The story goes something like this….”Brisbane’s housing market will boom as more people in Sydney cash up and move to SEQ”.
Well the chart suggests that this story line isn’t coming true.
It would also appear the net interstate migration to Qld has peaked. Well maybe?
There is little doubt that population growth to Queensland has increased. Just look at the traffic.
The Sunshine State is increasing by 88,000 new peeps per annum at present, which is up from the recent low 57,000 annual intake in 2015 but is still someway off the 114,000 yearly peak ten years ago.
A quarter of the current growth is from interstate migrants, whilst overseas immigrants accounts for 40%. Births exceeding deaths – natural increase – accounts for the remaining 35%.
I am often asked why net interstate migration isn’t having a big impact on property values in SEQ. My answer includes the following pearls of wisdom:
1. Most buyers are much better educated these days. They explore property values online and as a result aren’t being duped into paying over the top prices. This was more likely in the case in the early 2000’s where real estate property portals were in their infancy.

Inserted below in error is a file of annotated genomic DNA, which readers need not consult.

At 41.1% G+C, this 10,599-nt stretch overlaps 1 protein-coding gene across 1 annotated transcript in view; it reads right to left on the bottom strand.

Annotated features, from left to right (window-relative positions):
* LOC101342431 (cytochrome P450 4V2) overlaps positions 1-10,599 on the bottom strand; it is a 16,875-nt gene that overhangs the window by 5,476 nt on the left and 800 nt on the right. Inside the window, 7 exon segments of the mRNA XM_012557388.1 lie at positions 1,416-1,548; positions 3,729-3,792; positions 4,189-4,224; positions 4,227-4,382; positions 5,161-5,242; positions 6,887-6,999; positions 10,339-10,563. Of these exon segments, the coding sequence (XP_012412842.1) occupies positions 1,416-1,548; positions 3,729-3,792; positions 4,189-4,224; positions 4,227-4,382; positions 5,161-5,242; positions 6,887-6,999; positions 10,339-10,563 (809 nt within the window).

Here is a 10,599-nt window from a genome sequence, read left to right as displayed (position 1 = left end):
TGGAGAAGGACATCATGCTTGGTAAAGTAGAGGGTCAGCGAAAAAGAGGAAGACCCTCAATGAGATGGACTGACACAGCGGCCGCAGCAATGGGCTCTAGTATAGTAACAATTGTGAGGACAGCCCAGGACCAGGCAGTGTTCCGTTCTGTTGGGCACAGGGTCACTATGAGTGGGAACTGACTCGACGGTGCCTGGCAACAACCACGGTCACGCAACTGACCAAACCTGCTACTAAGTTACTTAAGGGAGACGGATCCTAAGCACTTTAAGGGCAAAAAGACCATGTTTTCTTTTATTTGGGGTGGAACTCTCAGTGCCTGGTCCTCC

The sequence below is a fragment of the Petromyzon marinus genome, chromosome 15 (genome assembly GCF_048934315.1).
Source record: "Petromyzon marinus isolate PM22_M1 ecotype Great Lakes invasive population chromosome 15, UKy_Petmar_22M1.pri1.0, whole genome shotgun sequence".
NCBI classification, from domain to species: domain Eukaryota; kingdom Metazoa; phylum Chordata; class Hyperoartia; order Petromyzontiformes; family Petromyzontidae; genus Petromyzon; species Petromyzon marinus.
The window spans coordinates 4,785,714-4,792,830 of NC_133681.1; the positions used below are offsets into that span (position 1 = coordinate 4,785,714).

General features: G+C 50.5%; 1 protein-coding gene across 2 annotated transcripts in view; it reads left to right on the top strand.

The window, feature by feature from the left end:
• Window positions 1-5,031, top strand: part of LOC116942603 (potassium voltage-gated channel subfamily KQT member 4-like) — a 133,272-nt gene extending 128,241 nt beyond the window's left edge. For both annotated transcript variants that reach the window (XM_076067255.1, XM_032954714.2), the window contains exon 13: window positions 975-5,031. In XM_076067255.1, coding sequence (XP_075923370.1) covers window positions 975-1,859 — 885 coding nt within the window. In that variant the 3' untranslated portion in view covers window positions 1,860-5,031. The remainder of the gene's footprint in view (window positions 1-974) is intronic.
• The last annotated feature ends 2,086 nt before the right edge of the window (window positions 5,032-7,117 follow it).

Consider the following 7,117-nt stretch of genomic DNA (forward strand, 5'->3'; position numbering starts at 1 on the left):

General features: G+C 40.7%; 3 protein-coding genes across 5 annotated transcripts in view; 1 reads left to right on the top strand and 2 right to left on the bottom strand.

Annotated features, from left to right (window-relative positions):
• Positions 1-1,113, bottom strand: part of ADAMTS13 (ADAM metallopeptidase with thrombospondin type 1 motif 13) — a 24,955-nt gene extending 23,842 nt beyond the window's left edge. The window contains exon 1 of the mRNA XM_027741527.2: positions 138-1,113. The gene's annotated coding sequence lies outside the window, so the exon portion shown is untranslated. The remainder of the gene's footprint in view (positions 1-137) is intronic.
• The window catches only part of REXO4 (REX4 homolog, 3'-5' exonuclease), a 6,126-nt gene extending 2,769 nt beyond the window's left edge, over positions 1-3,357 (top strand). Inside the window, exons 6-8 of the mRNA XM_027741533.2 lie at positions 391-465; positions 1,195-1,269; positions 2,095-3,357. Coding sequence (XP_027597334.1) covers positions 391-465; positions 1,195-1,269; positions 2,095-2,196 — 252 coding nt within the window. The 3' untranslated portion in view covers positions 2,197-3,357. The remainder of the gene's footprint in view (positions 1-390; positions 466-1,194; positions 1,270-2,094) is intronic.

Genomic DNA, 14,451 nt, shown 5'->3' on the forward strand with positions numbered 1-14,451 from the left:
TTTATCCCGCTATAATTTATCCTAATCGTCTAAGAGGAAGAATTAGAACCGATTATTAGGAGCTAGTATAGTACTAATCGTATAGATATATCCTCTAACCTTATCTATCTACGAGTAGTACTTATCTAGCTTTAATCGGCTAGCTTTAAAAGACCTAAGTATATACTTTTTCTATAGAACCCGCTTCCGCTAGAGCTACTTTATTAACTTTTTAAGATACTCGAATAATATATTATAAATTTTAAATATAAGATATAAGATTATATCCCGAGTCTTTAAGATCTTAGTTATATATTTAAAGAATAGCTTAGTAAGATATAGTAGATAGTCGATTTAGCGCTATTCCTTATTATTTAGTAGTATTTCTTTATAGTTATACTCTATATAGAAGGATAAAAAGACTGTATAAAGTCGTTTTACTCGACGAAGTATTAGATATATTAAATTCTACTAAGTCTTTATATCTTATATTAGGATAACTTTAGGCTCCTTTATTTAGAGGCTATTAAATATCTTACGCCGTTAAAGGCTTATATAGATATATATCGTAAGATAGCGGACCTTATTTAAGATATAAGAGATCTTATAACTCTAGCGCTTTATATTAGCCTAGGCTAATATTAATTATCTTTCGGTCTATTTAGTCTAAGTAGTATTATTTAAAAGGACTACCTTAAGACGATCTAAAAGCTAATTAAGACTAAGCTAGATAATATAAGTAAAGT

2. Many migrants from Sydney, and to some degree Melbourne, are economic refugees. They cannot make ends meet in the southern capitals, so they are trying their luck in sunny Queensland. They are often unemployed or underemployed; mostly rent and have filled up a lot of the apartment oversupply across inner Brisbane. Poverty is nicer in a warmer climate. Apparently.
3. Queensland doesn’t have an 21st century economic engine. It is relying on resources, agriculture, tourists and population growth. Resources are employing fewer heads and tourism, retail, health and education jobs are often low paying ones. Plus it’s hard to grow things in a drought.
This means that there are fewer jobs in Queensland when compared to New South Wales or Victoria. They don’t pay as much. Many aren’t full time.
In short, Queensland has little economic grunt.